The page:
Monday, 16 February 2015

The Consequences of Good Faith Actions

The Lowland

by

Jhumpa Lahiri

Like my other recent read The  Lives of Others by Neel Mukherjee, this book has as its backdrop the rise of Naxalite  insurgent activities in Bengal following Naxalbari. Two brothers, Subhash and Udayan, two years of age apart but sounding like each other,  have a comfortable childhood, stealing into the Golf Club, to collect golf balls and generally having fun in their neighbourhood. But as they grow up they go in different directions: Udayan, the younger but more adventurous one, becomes involved in student politics amongst the rising Naxalite rebellion, whereas Subhash goes to America to continues his studies.  Subhash’s life in America continues to be intimately linked to his brother, his actions, his death and its consequences after Subhash seeing injustice in his own family takes matters into his own hands. Those consequences percolate through Subhash’s life, and the coming generations just as the continuing Naxalite activity affect that part of India still to this day. Taking action to overcome an injustice does not always lead to a better situation. Although Subhash marries his brother’s pregnant wife, Gauri, to free her from the marginalisation of his parents anger, his good intentions do not bring happiness. Everyone struggles through their grief and loss in their own ways, becoming the people they end up being because of it, flat lining their emotional responses in order to survive.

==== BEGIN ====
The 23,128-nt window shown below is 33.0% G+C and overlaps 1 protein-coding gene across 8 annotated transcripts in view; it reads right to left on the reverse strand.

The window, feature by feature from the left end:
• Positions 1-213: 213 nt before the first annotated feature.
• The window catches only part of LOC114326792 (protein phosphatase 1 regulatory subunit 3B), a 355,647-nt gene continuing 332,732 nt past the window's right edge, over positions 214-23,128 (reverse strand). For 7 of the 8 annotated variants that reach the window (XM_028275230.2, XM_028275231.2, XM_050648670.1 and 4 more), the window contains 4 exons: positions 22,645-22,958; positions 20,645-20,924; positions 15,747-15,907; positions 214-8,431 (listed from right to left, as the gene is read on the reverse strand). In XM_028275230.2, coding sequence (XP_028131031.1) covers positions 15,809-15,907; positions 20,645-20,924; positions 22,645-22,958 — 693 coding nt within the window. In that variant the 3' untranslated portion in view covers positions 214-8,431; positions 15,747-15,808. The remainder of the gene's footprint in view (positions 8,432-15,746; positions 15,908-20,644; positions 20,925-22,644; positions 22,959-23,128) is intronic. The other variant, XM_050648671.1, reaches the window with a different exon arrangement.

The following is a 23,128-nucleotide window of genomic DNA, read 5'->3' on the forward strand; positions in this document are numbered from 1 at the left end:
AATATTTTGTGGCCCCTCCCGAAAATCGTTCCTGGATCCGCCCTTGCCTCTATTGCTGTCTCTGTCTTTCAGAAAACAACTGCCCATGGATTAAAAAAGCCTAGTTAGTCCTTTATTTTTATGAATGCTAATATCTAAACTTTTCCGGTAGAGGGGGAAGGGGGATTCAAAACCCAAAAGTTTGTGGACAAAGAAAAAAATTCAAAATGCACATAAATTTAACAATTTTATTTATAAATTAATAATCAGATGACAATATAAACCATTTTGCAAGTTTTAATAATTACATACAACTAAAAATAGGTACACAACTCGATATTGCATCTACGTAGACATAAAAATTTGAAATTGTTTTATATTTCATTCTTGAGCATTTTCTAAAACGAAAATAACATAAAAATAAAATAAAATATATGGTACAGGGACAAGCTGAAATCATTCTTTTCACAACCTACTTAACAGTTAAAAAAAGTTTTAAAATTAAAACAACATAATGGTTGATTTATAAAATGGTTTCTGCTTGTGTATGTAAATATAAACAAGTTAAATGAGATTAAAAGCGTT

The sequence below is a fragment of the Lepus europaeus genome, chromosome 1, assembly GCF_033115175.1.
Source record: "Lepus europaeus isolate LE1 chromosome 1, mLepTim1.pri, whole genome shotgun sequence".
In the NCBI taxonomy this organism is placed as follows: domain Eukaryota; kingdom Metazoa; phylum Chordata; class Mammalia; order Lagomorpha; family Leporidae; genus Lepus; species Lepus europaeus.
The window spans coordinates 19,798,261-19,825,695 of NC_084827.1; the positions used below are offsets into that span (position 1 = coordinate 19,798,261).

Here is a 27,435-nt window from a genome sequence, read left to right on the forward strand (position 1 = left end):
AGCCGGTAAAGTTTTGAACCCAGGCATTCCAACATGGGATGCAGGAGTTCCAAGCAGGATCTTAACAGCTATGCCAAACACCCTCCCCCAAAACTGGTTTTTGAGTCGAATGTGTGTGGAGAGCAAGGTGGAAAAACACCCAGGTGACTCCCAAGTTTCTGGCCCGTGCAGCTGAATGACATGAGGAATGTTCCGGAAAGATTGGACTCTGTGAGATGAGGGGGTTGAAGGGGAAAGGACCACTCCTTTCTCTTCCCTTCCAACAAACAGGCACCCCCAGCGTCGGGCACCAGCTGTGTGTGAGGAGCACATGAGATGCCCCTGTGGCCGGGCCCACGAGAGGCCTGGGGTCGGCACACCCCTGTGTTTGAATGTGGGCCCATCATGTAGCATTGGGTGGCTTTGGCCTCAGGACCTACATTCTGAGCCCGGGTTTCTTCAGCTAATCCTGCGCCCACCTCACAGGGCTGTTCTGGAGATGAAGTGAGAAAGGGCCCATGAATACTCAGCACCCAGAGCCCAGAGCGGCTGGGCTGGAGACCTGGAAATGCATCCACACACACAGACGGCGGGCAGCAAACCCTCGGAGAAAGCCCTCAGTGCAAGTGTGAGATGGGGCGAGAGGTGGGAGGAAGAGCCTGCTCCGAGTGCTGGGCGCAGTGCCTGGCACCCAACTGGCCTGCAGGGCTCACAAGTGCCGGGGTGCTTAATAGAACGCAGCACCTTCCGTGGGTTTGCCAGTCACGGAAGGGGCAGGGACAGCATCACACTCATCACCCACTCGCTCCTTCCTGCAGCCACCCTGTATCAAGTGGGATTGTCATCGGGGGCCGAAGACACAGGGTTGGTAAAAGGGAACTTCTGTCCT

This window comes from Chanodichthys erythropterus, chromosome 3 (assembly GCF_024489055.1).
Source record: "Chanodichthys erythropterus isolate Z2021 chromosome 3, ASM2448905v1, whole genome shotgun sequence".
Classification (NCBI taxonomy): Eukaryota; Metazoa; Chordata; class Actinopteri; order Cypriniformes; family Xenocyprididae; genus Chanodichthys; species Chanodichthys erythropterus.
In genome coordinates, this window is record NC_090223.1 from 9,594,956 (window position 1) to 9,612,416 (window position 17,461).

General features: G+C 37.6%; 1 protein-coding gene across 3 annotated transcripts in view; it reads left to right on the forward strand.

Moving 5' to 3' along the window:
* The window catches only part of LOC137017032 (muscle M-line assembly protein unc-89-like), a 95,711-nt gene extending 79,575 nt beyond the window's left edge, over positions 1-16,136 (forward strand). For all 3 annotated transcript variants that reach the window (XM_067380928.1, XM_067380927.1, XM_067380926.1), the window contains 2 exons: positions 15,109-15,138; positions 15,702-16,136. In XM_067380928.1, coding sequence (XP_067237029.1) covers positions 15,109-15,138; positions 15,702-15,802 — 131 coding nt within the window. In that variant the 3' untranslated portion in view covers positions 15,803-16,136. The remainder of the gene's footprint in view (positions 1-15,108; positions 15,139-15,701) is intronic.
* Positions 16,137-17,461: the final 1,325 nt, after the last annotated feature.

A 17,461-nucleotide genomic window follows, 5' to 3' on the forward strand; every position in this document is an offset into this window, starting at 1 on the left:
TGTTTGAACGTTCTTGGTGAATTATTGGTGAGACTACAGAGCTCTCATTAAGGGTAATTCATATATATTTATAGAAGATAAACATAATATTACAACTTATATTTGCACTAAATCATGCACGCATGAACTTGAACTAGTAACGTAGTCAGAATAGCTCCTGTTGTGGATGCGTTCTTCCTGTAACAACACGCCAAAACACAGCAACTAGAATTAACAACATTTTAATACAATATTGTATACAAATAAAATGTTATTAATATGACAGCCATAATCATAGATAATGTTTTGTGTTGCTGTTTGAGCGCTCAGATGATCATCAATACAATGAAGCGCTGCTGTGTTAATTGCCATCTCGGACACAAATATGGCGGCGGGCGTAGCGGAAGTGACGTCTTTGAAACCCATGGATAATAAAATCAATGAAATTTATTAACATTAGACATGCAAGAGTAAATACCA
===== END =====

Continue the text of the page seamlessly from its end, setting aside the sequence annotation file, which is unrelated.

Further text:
In many ways the title refers not only to the geographical lowland near the family home, where Udayan dies but to the lowland of the characters subsequent emotional horizon. Not until very near the end of the book do we really understand how his actions affected Udayan himself and thereby Gauri and how in turn this impacted her relationship with their child, Bela. The only emotional highs occur with Bela’s outbursts of anger at first Subhash, and later Gauri and it is only these that allow her the possibility of breaking the cycle of the family’s linkage and ties with the Lowland. Lahiri’s other book The Namesake" also about a Indian family living in America and is also about identity.  There and here she writes very well about the minutiae of family relationships and this is where the strength of this novel lies.

Reading this book took me on a trip back to India with memories of aspects of everyday life coming flooding back, those things which are different to everyday life here, even the Bengali words, recognisable from their Oriyan counterparts and from my landlady's first language, tiny things like the fact that house doors have padlocks on the grills and huge bolts on the inner outside door, of rice and dal rolled together into balls for eating, of phenyle for cleaning, and of the barsha kaal or kal bisaki as it was known where I was. These memories echo and reinforce Lahiri’s themes belonging and alienation, of place and displacement. Her writing just seeps into your soul as you read it and never leaves, a bit like the dampness of the Indian monsoon.

ashramblings verdict 4* This book was shortlisted for the Booker Prize in 2013 and the 2013 National Book Award. Another good book from an excellent writer.

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